Ms Yako replied that the budget allocation for MCM in 2003 included large capital expenditure amounts for the building of vessels, and if that element was taken out of the equation, the actual allocation reflected an increase. She agreed that more funds were required for MCM and said that the department was discussing the matter with Treasury in an attempt to address the negative perceptions around the management of funds by MCM.
Later in the briefing, Ms Yako confirmed that R191 million was allocated to MCM for patrol vessels in 2003/04, R136 million in 2004/05, R46 million in 2005/06, R47 million in 2006/07 and the additional allocation form Treasury for 2007/08 to 2009/10 amounted to R33 million per year.
Mr R Shah (DA) asked what assistance the Department provided to the provinces in developing their capacity to carry out environmental impact assessments (EIAs).
Ms Joanne Yawitch, DDG: Directorate EQP, DEAT, replied that an amount of R11.3 million was made available to assist the provinces in finalizing the outstanding EIAs. This amount was expected to increase to R18 million in the following year. DEAT provided assistance in the form of frameworks and training to the provinces. She explained that since the new regulations came into effect in July 2006, the number of outstanding EIAs was reduced from 50 000 to 2 800. The provinces had placed advertisements to inform applicants that pending applications older than six months would be closed unless they were re-activated and she expected that 80% of the outstanding applications would be closed by June 2007. She added that since the new regulations were promulgated in June 2006, 2226 EIA applications were received and all were being processed by the department.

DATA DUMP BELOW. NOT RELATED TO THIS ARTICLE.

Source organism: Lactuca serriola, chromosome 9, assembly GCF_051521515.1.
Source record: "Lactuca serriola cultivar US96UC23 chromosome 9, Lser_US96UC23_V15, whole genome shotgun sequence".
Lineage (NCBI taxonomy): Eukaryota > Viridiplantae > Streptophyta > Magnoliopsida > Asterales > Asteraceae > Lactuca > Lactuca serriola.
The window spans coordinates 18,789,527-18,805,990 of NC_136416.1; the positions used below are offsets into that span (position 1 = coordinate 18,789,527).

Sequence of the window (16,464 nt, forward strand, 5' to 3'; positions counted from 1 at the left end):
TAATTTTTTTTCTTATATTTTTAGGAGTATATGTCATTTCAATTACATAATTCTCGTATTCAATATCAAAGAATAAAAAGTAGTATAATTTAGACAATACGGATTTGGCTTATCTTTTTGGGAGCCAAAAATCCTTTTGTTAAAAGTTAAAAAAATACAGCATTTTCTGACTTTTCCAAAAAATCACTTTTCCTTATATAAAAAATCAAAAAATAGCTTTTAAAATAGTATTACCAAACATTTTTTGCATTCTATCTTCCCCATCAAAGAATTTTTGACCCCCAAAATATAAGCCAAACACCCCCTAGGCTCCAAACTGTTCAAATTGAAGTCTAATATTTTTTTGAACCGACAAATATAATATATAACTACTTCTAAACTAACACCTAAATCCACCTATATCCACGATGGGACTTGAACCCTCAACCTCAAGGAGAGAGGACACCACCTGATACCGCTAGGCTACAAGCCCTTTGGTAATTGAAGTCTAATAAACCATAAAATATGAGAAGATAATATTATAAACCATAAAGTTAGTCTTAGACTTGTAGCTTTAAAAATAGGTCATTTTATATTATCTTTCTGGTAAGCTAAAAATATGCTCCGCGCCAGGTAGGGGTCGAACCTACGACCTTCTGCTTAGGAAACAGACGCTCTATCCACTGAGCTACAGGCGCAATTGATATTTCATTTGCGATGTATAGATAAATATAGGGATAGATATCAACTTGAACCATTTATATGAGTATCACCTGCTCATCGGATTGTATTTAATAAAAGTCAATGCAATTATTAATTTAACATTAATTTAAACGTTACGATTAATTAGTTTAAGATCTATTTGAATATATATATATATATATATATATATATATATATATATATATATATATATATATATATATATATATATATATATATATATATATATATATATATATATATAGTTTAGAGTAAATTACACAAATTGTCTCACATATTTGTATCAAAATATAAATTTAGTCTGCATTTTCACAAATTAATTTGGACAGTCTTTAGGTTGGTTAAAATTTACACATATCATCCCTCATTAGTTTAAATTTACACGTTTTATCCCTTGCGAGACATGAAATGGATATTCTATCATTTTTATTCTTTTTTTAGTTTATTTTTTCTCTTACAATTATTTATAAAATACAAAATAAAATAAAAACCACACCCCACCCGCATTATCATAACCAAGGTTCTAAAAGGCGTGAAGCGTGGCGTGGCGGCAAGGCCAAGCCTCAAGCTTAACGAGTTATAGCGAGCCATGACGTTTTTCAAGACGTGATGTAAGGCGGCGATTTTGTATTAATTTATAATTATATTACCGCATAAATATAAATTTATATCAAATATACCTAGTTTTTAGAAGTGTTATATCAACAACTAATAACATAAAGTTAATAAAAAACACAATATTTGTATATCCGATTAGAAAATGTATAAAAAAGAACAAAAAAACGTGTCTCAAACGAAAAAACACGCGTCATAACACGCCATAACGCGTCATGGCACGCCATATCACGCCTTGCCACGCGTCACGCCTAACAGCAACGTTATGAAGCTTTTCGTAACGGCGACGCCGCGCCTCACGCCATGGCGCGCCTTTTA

Mr Shah remarked that the Gonarezhou National Park in Zimbabwe (part of the Greater Limpopo Trans-frontier Park) had become a liability because of the social and political problems in Zimbabwe. He wanted to know if the Department had engaged with the Department of Foreign Affairs on this matter.
Ms Yako replied that the three Ministers concerned held discussions on an annual basis and pointed out that the community issues in Gonarezhou applied to the Kruger National Park and the parks in Limpopo as well. She added that the political situation in Zimbabwe fell outside the responsibility of the DEAT and she was therefore unable to comment on that.
Mr Shah asked if the Department had met its target to establish three border posts in the trans-frontier parks by the end of 2006.
Mr Fundisile Mketeni, DDG: Directorate Biodiversity and Conservation, DEAT, replied that the border post between South Africa and Mozambique in Limpopo was opened in September 2006. The post at Mata-Mata was completed on the South African side but the Namibian side was expected to be ready in October 2007. The South African post at Sendelingsdrif was completed but Namibia did not have the resources to complete the infrastructure for the border post at Aix-Aix.
Mr Zita suggested that the matter be taken up with the Namibian government in Windhoek.
Mr D Maluleke (ANC) asked what mechanisms were in place to ensure that persons whose training was sponsored by the department were retained.